Sunday, July 5, 2015

The Sacred and the Profane

The Sacred and the Profane
by Dean Motter (plot) and Ken Steacy (art)
Graphic Novel, Eclipse Books, 1987

The Sacred and the Profane first appeared as a five-part series in the black and white indie comic Star*Reach in 1977 - 1978. Archie Goodwin later approached the creators about publishing a revised, colorized version of the series in Epic Illustrated. The new series was launched in the October, 1983 issue and continued through the October, 1984 issue.
This 1987 Eclipse Books graphic novel compiles all of the Epic Illustrated episodes, as well as a sketchbook section, commentary by the authors, and an Introduction by Archie Goodwin.

The premise of the story is that in 2043, the SETI array receives a transmission from space, a transmission that suggests the presence of intelligent life in the Andromeda galaxy. A few years later, the Vatican announces that it is converting most of its assets to fund a small fleet of spaceships. Their goal: travel to the Andromeda galaxy, and proselytize to whatever aliens are responsible for sending the transmission.

Carrying a mixed crew of 215 clergy, nuns, and laypeople, in 2047, the St. Catherine sets off on its fateful journey to the stars.

Even before the St. Catherine has reached the region of space thought to contain the transmission's point of origin, there is dissent and argument in the ranks, fueled by both personal and philosophical intrigues.

But when the St Catherine does indeed encounter the alien life-form, all internal struggles must be set aside....for the alien does not appear to be friendly, and the ship soon is invaded.....and the lives of the entire crew put at risk. 

Will the peaceful acquiescence recommended by the clergy be enough to deter the aliens ? Or is the violent response advocated by the secular members of the crew the more effective path ? Either way, time is running out aboard the St Catherine......and soon it will be too late for anyone to have any hope of survival....

Unfortunately, TSATP is best regarded as a comic book concept whose reach exceeded its grasp...........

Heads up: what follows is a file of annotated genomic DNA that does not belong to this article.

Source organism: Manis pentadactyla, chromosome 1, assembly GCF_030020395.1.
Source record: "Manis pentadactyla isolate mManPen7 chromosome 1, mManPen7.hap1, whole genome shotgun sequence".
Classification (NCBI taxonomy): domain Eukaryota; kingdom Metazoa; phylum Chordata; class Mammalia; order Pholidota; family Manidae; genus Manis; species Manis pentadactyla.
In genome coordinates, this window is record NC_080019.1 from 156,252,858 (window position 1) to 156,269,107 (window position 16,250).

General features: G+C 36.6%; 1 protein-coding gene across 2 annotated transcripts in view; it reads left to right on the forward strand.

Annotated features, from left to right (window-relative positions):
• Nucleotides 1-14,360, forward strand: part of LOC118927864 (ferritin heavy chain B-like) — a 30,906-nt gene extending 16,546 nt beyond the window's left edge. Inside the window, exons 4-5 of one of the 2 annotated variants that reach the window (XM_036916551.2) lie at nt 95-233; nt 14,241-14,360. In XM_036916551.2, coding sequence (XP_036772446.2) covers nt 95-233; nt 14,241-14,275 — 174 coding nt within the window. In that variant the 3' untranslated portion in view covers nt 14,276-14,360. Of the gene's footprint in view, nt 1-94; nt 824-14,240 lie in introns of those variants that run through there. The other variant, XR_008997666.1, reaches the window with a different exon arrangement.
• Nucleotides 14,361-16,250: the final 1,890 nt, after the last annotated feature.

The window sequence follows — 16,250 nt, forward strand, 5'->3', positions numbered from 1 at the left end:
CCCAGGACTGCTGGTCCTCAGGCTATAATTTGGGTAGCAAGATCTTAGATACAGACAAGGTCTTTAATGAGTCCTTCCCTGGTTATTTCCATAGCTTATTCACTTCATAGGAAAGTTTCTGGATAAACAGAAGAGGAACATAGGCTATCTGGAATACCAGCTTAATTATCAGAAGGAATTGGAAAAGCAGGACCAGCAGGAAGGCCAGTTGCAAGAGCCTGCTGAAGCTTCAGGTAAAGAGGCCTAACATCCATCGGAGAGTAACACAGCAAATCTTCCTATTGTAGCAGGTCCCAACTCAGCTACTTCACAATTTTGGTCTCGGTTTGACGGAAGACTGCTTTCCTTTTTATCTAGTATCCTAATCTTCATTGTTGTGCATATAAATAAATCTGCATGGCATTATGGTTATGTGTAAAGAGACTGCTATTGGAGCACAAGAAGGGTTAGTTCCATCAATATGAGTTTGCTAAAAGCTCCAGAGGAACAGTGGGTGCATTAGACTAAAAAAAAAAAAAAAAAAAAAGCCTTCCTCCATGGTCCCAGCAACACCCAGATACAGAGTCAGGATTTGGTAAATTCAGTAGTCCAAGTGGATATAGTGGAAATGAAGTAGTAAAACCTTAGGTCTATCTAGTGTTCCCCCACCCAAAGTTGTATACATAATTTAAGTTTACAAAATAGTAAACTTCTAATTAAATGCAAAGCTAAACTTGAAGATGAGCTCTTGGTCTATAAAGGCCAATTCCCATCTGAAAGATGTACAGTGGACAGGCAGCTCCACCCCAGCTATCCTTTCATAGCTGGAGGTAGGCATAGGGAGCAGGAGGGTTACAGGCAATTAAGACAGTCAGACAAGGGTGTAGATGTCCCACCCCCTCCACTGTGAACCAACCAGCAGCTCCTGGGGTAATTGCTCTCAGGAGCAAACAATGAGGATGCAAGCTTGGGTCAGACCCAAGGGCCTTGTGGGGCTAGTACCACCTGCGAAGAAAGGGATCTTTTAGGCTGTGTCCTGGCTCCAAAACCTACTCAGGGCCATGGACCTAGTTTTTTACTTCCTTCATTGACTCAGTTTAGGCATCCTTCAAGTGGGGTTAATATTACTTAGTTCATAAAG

Writer Motter seeks to infuse the storyline with 'deep' questions about spirituality, organized religion, self-identity, the Validity of the Other, etc., etc. As a result, the plot is overwhelmed by having too many passages of dialogue in which various characters berate, argue, remonstrate, debate, and cavil at one another.

The aliens - which are never really given much in the way of substance or explanation - serve a simple function as a sort of 'cosmic' Rorschach Blot upon which the crew of the St. Catherine project their existential angst and emotional insecurities.

A pretentious storyline can sometmes be salvaged by great artwork, and at first glimpse, Steacy's artwork seems to accomplish this. It has a distinctive style, calling to mind the melding of art deco with medieval, stained-glass imagery.

The problem is, the comic book / graphic novel printing technology of the 80s could not really accommodate this style, and as a result, the artwork looks murky and underexposed, making it difficult for the reader to figure out what, exactly, is taking place among the crew of the St. Catherine.

Steacy's artwork also suffers from being static in terms of its presentation; blocky and underlit, the action sequences lack the 'traditional' comic book visual enhancements - such as speed lines, impact bursts, and sound effects - that would impart a necessary degree of dynamism to the depicted activities. 

As well, the fact that much of the narrative revolves around scenes of conversations means that, with the exception of some brief, Star Wars - derived spaceship battles that take place early on in the story, Steacy rarely gets the chance to do much in terms of breaking free of the overly 'talky' nature of TSATP.

Summing up, TSATP is best viewed as an overly ambitious effort to create an sf comic that sought to transcend the (arguably) simplistic approach that marked much of the content present in the genre during the 70s and early 80s. 

For a comic series that was first published in 1977, in some respects it was ahead of its time; in other respects, particularly in light of the advent of the sophisticated but entertaining European approaches to sf comics that would come to be showcased in Heavy Metal magazine that very same year, it was an effort that missed the mark.

1 comment:

William said...

Some of this plot reminds of the excellent book by Mary Dora Russell "The Sparrow". Of course, the world she chose was much, much closer...4.3 lightyears not 2 million lightyears away. I swear, creators need to research more about the distances between objects in space before selecting them.